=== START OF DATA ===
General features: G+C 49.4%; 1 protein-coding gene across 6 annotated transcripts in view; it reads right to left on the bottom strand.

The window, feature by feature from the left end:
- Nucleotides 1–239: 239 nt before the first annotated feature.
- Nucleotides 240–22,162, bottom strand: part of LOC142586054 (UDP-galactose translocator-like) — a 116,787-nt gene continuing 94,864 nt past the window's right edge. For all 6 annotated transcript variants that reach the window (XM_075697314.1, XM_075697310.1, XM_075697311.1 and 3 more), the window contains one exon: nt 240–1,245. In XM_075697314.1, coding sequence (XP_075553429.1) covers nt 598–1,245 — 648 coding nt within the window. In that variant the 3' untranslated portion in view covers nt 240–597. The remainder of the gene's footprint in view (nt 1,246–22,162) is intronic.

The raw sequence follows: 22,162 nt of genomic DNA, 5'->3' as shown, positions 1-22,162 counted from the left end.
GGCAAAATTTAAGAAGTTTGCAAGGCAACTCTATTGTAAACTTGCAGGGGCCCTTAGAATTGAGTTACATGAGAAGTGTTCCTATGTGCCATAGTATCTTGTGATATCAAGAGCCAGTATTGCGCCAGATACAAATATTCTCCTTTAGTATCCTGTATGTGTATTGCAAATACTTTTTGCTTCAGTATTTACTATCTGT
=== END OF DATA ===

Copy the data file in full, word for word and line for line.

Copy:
General features: G+C 49.4%; 1 protein-coding gene across 6 annotated transcripts in view; it reads right to left on the bottom strand.

The window, feature by feature from the left end:
- Nucleotides 1–239: 239 nt before the first annotated feature.
- Nucleotides 240–22,162, bottom strand: part of LOC142586054 (UDP-galactose translocator-like) — a 116,787-nt gene continuing 94,864 nt past the window's right edge. For all 6 annotated transcript variants that reach the window (XM_075697314.1, XM_075697310.1, XM_075697311.1 and 3 more), the window contains one exon: nt 240–1,245. In XM_075697314.1, coding sequence (XP_075553429.1) covers nt 598–1,245 — 648 coding nt within the window. In that variant the 3' untranslated portion in view covers nt 240–597. The remainder of the gene's footprint in view (nt 1,246–22,162) is intronic.

The raw sequence follows: 22,162 nt of genomic DNA, 5'->3' as shown, positions 1-22,162 counted from the left end.
GGCAAAATTTAAGAAGTTTGCAAGGCAACTCTATTGTAAACTTGCAGGGGCCCTTAGAATTGAGTTACATGAGAAGTGTTCCTATGTGCCATAGTATCTTGTGATATCAAGAGCCAGTATTGCGCCAGATACAAATATTCTCCTTTAGTATCCTGTATGTGTATTGCAAATACTTTTTGCTTCAGTATTTACTATCTGT